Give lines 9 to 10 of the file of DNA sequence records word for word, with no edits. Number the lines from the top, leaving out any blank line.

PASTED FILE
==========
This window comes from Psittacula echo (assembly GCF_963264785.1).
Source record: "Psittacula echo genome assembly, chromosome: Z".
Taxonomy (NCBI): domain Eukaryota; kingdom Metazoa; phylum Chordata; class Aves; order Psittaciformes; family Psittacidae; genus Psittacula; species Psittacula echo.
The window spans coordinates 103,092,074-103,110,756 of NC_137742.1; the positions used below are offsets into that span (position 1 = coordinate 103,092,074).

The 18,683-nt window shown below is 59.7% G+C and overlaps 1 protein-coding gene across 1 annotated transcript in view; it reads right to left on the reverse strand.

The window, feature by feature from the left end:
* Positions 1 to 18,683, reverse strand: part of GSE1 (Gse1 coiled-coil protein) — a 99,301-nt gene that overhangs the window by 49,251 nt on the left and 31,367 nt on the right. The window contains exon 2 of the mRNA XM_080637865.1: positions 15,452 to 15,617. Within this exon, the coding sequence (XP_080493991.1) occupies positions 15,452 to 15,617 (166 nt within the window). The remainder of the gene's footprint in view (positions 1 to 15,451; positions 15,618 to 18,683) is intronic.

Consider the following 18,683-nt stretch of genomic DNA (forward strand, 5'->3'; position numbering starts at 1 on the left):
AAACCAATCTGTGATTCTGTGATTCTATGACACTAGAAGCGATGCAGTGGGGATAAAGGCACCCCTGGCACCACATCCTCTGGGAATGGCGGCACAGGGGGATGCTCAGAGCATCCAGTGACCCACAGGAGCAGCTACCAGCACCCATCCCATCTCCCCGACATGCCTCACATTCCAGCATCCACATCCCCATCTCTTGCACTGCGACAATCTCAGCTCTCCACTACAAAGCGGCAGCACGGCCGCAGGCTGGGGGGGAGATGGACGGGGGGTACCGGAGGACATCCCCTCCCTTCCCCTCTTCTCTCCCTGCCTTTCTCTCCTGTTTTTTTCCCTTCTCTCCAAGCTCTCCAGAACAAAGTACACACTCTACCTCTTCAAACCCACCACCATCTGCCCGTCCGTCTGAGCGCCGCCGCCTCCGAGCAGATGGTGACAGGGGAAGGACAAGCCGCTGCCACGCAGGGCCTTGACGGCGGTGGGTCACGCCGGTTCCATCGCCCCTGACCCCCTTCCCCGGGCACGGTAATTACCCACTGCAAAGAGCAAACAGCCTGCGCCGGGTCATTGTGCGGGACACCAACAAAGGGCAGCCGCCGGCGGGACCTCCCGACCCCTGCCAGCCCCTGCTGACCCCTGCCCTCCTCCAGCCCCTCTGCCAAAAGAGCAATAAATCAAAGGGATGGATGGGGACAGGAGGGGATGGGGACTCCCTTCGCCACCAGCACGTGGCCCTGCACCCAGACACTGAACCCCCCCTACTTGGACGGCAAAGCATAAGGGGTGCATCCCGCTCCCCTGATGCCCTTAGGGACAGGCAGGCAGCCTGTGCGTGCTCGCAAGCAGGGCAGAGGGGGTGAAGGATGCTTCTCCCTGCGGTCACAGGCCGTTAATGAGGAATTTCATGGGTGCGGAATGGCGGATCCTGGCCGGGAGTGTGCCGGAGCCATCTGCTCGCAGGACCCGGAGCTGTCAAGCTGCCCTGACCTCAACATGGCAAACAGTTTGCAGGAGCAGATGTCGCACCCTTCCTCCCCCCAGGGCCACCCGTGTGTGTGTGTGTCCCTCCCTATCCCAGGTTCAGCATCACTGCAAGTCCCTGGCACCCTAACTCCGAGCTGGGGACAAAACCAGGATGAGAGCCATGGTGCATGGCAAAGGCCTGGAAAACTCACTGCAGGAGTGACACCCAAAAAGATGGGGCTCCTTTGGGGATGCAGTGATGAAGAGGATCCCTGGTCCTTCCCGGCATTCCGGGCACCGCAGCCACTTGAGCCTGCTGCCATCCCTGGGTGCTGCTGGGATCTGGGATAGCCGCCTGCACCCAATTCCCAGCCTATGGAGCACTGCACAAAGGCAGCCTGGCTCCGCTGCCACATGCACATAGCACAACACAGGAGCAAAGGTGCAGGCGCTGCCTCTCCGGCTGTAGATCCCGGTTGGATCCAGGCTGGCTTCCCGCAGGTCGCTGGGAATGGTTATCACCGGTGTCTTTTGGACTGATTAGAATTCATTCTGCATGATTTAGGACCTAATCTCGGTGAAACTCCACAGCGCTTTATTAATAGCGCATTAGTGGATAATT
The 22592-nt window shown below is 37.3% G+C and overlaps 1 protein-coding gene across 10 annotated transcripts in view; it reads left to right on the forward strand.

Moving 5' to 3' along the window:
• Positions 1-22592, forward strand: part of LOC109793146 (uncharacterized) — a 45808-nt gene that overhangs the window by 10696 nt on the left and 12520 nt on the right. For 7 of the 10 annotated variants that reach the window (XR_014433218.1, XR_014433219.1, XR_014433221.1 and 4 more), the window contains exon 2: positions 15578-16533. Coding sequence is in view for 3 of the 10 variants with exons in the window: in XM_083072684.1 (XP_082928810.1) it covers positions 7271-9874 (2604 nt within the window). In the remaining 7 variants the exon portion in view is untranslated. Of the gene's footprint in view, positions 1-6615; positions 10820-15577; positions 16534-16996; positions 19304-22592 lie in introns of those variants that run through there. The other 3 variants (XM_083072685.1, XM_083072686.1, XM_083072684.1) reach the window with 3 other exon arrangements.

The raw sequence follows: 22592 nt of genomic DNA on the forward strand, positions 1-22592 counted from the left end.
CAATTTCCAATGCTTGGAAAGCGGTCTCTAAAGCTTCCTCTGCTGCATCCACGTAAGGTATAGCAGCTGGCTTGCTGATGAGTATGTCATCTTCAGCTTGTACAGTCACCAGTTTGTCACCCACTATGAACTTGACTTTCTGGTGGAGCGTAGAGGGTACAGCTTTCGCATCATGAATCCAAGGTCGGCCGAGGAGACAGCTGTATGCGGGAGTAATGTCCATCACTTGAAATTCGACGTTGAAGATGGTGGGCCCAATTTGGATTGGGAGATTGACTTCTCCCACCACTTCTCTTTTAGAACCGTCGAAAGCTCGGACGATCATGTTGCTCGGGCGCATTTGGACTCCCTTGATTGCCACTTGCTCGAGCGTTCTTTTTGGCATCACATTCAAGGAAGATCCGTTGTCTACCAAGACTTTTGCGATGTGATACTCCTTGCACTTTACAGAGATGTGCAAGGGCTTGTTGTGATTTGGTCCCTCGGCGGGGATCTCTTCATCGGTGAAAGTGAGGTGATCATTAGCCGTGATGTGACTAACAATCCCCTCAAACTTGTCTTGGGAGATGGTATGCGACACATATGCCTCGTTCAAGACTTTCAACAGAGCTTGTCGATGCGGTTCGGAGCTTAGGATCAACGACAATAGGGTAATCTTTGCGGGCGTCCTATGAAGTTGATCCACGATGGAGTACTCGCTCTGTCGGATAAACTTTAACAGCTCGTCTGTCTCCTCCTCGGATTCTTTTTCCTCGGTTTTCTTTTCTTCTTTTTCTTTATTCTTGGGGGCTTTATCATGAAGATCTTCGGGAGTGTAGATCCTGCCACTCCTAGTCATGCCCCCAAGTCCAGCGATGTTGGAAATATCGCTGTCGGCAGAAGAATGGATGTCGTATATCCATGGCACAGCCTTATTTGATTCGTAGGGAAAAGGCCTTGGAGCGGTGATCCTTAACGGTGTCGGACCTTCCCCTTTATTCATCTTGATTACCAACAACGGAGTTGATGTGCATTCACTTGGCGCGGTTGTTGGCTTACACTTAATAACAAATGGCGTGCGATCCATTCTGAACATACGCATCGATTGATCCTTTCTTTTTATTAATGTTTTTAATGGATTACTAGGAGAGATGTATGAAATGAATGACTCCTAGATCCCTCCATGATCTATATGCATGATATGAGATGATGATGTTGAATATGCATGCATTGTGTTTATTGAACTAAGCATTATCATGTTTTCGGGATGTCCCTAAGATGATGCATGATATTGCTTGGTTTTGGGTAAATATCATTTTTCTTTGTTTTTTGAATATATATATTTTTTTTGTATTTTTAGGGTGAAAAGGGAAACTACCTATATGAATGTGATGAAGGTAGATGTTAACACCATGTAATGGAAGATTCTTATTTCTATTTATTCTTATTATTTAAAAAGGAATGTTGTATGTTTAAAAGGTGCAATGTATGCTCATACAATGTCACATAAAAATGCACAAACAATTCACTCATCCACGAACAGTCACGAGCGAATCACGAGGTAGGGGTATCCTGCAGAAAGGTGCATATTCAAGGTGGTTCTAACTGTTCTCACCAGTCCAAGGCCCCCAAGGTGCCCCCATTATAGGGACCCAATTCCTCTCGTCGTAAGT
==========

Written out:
AAACCAATCTGTGATTCTGTGATTCTATGACACTAGAAGCGATGCAGTGGGGATAAAGGCACCCCTGGCACCACATCCTCTGGGAATGGCGGCACAGGGGGATGCTCAGAGCATCCAGTGACCCACAGGAGCAGCTACCAGCACCCATCCCATCTCCCCGACATGCCTCACATTCCAGCATCCACATCCCCATCTCTTGCACTGCGACAATCTCAGCTCTCCACTACAAAGCGGCAGCACGGCCGCAGGCTGGGGGGGAGATGGACGGGGGGTACCGGAGGACATCCCCTCCCTTCCCCTCTTCTCTCCCTGCCTTTCTCTCCTGTTTTTTTCCCTTCTCTCCAAGCTCTCCAGAACAAAGTACACACTCTACCTCTTCAAACCCACCACCATCTGCCCGTCCGTCTGAGCGCCGCCGCCTCCGAGCAGATGGTGACAGGGGAAGGACAAGCCGCTGCCACGCAGGGCCTTGACGGCGGTGGGTCACGCCGGTTCCATCGCCCCTGACCCCCTTCCCCGGGCACGGTAATTACCCACTGCAAAGAGCAAACAGCCTGCGCCGGGTCATTGTGCGGGACACCAACAAAGGGCAGCCGCCGGCGGGACCTCCCGACCCCTGCCAGCCCCTGCTGACCCCTGCCCTCCTCCAGCCCCTCTGCCAAAAGAGCAATAAATCAAAGGGATGGATGGGGACAGGAGGGGATGGGGACTCCCTTCGCCACCAGCACGTGGCCCTGCACCCAGACACTGAACCCCCCCTACTTGGACGGCAAAGCATAAGGGGTGCATCCCGCTCCCCTGATGCCCTTAGGGACAGGCAGGCAGCCTGTGCGTGCTCGCAAGCAGGGCAGAGGGGGTGAAGGATGCTTCTCCCTGCGGTCACAGGCCGTTAATGAGGAATTTCATGGGTGCGGAATGGCGGATCCTGGCCGGGAGTGTGCCGGAGCCATCTGCTCGCAGGACCCGGAGCTGTCAAGCTGCCCTGACCTCAACATGGCAAACAGTTTGCAGGAGCAGATGTCGCACCCTTCCTCCCCCCAGGGCCACCCGTGTGTGTGTGTGTCCCTCCCTATCCCAGGTTCAGCATCACTGCAAGTCCCTGGCACCCTAACTCCGAGCTGGGGACAAAACCAGGATGAGAGCCATGGTGCATGGCAAAGGCCTGGAAAACTCACTGCAGGAGTGACACCCAAAAAGATGGGGCTCCTTTGGGGATGCAGTGATGAAGAGGATCCCTGGTCCTTCCCGGCATTCCGGGCACCGCAGCCACTTGAGCCTGCTGCCATCCCTGGGTGCTGCTGGGATCTGGGATAGCCGCCTGCACCCAATTCCCAGCCTATGGAGCACTGCACAAAGGCAGCCTGGCTCCGCTGCCACATGCACATAGCACAACACAGGAGCAAAGGTGCAGGCGCTGCCTCTCCGGCTGTAGATCCCGGTTGGATCCAGGCTGGCTTCCCGCAGGTCGCTGGGAATGGTTATCACCGGTGTCTTTTGGACTGATTAGAATTCATTCTGCATGATTTAGGACCTAATCTCGGTGAAACTCCACAGCGCTTTATTAATAGCGCATTAGTGGATAATT
The 22592-nt window shown below is 37.3% G+C and overlaps 1 protein-coding gene across 10 annotated transcripts in view; it reads left to right on the forward strand.